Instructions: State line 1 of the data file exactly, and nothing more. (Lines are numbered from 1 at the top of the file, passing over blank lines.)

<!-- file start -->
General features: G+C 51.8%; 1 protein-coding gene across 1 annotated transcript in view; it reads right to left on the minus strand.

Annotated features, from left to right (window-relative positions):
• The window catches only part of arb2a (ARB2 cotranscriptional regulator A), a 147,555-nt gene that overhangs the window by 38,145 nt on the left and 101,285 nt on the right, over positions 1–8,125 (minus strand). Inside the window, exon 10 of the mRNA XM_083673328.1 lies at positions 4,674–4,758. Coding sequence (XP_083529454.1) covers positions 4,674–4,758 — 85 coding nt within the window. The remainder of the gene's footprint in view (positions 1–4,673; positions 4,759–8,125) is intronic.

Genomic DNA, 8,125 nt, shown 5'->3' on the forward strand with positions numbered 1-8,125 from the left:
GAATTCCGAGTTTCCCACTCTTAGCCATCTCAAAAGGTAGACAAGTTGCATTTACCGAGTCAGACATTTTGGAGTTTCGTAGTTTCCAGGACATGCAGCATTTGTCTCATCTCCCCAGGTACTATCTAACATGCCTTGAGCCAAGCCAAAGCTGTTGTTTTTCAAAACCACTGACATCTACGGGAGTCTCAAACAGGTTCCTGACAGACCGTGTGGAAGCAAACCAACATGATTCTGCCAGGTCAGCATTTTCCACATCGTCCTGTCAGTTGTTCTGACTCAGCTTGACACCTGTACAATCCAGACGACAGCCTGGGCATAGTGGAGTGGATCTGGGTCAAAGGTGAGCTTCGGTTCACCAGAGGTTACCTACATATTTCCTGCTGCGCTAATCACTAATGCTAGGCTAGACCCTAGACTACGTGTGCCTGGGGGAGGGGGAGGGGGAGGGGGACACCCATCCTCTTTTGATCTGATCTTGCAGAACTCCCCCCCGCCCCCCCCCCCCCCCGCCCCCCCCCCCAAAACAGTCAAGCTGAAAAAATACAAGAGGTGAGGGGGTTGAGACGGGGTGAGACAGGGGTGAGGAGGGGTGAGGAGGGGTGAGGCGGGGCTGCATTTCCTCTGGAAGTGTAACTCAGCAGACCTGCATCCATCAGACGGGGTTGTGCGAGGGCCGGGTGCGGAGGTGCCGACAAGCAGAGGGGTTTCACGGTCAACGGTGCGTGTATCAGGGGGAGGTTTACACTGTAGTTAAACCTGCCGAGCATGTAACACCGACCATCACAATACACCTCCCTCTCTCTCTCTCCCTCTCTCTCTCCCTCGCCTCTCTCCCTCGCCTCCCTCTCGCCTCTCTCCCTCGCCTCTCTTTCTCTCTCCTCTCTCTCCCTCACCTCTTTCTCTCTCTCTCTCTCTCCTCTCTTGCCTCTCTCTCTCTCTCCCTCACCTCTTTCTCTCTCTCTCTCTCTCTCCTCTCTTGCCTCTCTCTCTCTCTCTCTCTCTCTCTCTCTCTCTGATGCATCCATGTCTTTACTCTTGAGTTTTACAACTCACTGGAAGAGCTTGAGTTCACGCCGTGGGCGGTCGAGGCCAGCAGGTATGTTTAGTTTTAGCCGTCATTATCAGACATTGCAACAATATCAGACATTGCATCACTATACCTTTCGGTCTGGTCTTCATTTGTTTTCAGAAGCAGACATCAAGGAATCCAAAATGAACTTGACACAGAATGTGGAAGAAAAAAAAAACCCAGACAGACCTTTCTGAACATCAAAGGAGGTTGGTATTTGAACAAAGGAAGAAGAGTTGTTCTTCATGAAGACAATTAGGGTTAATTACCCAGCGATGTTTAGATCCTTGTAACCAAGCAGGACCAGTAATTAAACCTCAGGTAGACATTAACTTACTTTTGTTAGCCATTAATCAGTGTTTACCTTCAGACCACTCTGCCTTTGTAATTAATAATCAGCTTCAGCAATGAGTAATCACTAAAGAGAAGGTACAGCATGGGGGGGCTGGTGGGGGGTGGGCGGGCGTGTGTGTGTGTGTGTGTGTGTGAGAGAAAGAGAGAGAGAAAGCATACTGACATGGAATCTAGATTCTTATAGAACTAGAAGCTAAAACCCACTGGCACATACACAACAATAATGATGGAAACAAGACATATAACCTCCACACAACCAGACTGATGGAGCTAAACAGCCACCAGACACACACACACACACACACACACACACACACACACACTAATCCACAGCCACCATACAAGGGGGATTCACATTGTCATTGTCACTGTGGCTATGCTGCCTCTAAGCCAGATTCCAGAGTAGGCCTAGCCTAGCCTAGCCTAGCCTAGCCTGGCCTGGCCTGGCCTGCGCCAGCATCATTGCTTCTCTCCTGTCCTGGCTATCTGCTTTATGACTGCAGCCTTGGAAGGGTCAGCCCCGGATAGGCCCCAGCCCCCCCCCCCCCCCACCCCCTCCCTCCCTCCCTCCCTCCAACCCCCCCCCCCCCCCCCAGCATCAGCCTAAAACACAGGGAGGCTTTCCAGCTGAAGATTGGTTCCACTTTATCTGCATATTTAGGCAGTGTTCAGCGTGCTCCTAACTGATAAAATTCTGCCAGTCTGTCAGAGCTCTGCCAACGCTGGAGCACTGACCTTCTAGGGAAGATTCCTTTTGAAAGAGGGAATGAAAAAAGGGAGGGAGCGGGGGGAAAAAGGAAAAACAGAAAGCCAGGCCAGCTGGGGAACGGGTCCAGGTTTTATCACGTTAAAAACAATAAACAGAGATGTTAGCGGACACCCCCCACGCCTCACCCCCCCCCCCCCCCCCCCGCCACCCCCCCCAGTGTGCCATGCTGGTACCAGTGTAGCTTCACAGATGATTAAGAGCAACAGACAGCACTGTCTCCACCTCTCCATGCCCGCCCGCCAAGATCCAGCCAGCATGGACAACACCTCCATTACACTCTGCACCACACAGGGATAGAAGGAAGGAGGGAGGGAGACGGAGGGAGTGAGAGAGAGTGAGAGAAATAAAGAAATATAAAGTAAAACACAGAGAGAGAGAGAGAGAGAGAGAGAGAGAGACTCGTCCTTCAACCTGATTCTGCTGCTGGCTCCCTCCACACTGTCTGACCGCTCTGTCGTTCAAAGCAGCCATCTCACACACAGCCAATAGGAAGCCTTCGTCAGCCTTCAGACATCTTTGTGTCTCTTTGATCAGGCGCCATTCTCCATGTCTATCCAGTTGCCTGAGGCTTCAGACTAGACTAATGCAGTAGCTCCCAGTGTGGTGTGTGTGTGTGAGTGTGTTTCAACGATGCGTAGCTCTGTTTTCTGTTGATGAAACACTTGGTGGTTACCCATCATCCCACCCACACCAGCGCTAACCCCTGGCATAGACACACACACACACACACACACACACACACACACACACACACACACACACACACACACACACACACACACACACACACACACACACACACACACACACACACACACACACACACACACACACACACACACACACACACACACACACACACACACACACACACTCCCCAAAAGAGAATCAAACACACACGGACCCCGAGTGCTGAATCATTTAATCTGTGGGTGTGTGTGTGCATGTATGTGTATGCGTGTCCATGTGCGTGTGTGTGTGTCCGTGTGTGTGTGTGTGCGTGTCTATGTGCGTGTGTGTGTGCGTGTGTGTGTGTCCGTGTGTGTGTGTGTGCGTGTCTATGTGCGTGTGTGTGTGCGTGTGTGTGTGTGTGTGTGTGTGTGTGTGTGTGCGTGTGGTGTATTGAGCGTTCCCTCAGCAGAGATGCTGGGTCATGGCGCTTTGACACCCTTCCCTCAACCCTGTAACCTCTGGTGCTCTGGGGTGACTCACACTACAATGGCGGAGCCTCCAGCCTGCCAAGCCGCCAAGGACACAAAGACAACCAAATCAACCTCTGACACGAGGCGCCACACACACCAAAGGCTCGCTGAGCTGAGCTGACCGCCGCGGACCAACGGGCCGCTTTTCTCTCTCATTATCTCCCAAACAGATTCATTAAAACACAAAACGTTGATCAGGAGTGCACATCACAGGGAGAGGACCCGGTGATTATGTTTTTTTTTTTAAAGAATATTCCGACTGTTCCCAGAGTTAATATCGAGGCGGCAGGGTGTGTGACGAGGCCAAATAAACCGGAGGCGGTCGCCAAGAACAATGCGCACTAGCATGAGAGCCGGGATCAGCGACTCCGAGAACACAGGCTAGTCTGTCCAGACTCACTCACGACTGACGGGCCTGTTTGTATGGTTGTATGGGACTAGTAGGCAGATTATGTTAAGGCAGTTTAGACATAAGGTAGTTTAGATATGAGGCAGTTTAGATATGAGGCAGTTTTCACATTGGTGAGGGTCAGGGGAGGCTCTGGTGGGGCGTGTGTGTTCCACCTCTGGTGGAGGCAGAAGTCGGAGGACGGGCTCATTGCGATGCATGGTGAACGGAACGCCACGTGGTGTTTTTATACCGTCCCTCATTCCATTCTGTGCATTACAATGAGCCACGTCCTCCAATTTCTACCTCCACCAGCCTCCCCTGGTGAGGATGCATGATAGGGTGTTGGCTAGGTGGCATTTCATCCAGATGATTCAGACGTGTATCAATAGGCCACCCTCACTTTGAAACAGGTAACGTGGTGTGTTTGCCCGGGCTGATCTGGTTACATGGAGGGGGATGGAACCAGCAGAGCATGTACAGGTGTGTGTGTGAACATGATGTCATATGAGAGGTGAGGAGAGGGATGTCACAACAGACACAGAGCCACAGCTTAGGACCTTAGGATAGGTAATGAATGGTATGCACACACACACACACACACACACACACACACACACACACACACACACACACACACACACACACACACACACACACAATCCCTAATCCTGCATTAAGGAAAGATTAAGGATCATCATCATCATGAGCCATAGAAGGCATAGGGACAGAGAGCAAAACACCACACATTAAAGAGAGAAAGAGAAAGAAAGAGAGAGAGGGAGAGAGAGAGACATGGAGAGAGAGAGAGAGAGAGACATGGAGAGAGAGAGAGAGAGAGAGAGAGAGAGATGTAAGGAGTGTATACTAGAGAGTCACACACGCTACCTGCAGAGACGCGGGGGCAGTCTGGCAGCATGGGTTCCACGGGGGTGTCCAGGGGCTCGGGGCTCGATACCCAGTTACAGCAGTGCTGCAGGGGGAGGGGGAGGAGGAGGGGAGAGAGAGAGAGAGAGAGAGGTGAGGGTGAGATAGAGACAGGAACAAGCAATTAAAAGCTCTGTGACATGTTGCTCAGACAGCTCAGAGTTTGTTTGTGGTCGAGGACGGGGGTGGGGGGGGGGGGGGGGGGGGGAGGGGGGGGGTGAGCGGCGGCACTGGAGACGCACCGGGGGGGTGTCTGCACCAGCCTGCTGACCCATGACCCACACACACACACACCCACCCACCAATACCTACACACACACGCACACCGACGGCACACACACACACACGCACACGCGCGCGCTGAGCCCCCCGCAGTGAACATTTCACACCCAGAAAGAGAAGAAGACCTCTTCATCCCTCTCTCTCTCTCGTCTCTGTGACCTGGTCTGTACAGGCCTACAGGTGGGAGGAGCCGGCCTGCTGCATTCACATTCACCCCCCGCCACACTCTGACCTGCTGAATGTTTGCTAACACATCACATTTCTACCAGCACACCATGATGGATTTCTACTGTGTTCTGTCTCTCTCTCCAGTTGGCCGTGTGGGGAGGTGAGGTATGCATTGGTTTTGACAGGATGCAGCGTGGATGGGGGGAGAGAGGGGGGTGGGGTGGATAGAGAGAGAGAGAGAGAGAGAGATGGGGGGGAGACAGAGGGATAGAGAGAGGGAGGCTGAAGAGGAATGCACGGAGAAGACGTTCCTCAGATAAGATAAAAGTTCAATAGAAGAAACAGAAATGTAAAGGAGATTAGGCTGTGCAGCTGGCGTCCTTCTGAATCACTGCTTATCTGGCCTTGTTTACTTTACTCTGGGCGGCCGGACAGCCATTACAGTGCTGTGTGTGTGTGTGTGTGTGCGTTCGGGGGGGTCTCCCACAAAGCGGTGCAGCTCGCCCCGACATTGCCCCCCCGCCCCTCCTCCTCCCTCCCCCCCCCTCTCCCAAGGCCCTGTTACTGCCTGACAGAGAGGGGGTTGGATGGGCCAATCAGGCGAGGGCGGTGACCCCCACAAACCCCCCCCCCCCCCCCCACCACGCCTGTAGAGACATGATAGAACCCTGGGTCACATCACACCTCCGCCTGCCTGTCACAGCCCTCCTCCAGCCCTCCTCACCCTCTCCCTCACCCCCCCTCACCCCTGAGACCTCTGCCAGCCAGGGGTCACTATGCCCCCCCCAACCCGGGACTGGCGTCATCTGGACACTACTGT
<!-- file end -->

General features: G+C 51.8%; 1 protein-coding gene across 1 annotated transcript in view; it reads right to left on the minus strand.